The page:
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Study Links Epilepsy to Brain Protein

Research on mice points to possible cause of seizures

THURSDAY, Sept. 17 (HealthDay News) -- New research has uncovered possible causes of epilepsy related to signals in the brain that go haywire.

It suggests that when a certain protein is missing in the brains of mice, the animals have epileptic seizures. The protein appears to be important to the brain's ability to calm and fine-tune itself.

The researchers, who report their findings in the Sept. 18 issue of Cell, found that neural connections in the brain were excitable in the mice even though connections appeared normal.

When the protein was restored, the brains of the mice began acting normally again.

The specific protein referred to is one encoded by plasticity related gene-1 (PRG-1) and is found only in the brain, according to the researchers. Its calming effect depends on how the protein interacts with lipids that provide a signaling function in the brain.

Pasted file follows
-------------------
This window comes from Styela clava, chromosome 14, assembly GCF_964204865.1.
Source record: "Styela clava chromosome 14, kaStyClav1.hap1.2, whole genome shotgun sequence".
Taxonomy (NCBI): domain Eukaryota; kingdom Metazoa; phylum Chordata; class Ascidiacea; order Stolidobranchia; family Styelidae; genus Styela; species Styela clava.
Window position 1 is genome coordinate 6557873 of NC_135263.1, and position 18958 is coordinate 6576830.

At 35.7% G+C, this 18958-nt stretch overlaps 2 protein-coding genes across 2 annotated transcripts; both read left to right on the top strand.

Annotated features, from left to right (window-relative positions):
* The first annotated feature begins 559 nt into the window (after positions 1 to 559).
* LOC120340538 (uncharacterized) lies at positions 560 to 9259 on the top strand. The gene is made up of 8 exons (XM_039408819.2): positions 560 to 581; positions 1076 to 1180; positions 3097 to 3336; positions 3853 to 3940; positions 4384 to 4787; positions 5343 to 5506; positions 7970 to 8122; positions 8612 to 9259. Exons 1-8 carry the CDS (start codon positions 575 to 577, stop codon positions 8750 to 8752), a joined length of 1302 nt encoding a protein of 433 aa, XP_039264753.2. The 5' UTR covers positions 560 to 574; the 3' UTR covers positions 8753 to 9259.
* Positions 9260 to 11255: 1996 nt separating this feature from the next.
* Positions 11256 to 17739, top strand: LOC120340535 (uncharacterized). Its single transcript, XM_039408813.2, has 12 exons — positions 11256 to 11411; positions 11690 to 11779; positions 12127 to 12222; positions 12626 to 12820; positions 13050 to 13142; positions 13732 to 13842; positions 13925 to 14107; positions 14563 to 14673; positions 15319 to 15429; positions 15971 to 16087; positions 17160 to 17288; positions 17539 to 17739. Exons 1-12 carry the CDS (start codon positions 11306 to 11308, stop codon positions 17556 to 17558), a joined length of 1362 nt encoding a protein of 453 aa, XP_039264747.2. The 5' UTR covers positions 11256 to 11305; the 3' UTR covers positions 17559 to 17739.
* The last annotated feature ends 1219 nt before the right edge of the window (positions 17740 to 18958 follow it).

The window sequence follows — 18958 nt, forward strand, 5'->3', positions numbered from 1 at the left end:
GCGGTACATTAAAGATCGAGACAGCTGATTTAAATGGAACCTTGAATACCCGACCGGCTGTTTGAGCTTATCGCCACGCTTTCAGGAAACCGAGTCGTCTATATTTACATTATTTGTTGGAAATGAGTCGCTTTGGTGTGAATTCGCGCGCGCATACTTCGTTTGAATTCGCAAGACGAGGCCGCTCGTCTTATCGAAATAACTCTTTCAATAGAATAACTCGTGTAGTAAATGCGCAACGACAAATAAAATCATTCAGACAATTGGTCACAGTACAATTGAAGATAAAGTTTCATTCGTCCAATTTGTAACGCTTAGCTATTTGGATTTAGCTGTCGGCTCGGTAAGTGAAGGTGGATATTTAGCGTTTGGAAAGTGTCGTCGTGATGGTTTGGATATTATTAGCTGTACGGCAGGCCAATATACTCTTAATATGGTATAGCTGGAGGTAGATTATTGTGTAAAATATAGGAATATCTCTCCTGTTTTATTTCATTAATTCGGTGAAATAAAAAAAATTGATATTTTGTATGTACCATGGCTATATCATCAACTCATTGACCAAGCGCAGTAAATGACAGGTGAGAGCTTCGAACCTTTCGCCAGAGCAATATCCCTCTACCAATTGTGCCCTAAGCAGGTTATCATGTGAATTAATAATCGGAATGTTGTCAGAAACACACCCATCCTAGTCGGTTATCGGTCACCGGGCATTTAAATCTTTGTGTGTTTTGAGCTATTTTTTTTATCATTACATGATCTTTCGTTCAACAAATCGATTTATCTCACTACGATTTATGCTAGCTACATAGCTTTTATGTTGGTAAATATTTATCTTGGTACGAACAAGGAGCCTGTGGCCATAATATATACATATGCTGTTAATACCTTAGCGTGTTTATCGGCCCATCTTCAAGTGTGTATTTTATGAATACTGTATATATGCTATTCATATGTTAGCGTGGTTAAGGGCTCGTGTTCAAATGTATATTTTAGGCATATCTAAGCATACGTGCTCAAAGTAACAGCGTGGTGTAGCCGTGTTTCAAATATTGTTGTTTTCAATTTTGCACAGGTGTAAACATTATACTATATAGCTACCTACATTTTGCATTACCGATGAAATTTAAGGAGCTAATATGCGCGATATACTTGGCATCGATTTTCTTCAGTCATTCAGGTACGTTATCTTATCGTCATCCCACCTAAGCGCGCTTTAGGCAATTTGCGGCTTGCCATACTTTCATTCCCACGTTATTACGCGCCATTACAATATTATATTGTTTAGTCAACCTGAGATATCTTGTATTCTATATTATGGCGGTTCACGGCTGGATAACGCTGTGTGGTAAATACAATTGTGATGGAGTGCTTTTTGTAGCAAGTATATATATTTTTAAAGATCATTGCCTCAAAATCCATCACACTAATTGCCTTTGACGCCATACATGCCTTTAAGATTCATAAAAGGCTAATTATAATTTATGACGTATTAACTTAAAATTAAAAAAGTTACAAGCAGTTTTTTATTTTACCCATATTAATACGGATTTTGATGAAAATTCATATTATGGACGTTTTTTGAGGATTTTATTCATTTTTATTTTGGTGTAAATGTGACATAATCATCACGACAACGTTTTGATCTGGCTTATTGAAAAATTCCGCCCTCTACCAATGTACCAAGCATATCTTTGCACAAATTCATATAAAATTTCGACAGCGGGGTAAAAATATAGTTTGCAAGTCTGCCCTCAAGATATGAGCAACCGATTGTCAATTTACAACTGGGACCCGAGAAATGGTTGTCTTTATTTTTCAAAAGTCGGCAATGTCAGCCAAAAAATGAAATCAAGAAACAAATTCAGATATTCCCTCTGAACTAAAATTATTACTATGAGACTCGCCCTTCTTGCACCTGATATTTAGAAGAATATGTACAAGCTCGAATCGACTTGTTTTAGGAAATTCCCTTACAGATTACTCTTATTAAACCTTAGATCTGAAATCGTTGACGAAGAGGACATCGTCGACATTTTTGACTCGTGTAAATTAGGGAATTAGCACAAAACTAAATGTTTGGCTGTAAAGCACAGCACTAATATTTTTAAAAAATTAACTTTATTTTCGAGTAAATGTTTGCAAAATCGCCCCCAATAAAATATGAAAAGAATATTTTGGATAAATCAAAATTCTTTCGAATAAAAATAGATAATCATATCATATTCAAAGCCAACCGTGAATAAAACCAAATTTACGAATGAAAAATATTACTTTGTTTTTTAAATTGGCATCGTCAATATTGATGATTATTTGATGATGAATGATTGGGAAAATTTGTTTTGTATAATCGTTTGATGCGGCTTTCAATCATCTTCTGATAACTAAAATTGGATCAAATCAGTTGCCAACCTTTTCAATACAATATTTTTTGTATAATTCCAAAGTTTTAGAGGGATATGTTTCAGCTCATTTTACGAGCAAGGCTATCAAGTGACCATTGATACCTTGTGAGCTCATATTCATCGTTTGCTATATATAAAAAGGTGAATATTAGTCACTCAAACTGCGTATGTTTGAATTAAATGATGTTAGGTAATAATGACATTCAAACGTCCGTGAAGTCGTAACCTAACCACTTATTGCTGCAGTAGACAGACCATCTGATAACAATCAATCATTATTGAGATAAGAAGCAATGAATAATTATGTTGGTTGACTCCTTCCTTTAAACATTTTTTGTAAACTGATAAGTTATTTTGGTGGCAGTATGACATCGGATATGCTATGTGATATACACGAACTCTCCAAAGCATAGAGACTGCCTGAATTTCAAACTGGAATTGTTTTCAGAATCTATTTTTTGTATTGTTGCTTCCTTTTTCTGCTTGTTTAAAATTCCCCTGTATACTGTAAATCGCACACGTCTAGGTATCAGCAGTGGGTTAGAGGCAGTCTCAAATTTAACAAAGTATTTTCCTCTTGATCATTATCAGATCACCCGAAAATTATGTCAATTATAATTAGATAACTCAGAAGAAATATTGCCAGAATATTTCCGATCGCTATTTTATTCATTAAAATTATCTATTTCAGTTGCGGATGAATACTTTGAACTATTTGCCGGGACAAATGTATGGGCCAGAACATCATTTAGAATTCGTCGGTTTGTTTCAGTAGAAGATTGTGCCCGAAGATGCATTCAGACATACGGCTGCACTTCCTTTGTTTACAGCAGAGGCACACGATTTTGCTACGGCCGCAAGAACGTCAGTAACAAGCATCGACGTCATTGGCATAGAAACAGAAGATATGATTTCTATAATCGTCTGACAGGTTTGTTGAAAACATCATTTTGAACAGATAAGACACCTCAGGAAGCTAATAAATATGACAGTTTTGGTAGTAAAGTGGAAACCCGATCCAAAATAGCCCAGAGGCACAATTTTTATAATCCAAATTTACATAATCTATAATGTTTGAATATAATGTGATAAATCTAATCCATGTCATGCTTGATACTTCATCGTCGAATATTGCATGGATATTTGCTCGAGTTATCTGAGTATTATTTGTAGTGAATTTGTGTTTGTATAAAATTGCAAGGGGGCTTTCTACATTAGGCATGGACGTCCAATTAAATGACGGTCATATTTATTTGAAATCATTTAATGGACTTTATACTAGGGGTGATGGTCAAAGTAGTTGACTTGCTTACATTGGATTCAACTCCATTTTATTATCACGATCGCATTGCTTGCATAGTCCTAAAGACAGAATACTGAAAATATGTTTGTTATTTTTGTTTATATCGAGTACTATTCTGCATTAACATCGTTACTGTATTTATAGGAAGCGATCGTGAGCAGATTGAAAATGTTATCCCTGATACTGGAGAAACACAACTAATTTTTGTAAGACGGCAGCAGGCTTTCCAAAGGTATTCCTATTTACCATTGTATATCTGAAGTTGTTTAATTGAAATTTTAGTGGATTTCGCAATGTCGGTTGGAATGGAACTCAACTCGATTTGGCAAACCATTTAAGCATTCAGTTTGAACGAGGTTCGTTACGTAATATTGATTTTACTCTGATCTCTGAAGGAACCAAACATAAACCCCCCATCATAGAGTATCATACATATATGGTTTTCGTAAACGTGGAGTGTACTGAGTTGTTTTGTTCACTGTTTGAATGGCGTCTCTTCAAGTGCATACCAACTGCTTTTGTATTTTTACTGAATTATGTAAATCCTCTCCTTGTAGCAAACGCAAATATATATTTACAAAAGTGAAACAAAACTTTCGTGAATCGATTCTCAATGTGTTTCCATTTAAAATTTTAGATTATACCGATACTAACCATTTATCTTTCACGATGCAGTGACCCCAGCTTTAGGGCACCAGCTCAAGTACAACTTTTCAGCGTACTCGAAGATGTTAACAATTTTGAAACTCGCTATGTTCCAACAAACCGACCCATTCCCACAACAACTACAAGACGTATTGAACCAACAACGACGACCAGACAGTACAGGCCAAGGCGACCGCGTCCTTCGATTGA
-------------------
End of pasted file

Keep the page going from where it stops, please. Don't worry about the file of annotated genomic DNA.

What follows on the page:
Epilepsy occurs when signals in the brain become disrupted. People with the condition can suffer from a long list of symptoms, including seizures, strange behavior and emotions, and loss of consciousness.

There's no cure for the disorder, but it can be controlled by medicine and surgery in an estimated 80 percent of cases. In recent years, people with epilepsy have turned to a device that stimulates the body's vagus nerve.

More information

The U.S. National Institute of Neurological Disorders and Stroke has more on epilepsy.

-- Randy Dotinga

SOURCE: Cell Press, press release, Sept. 17, 2009

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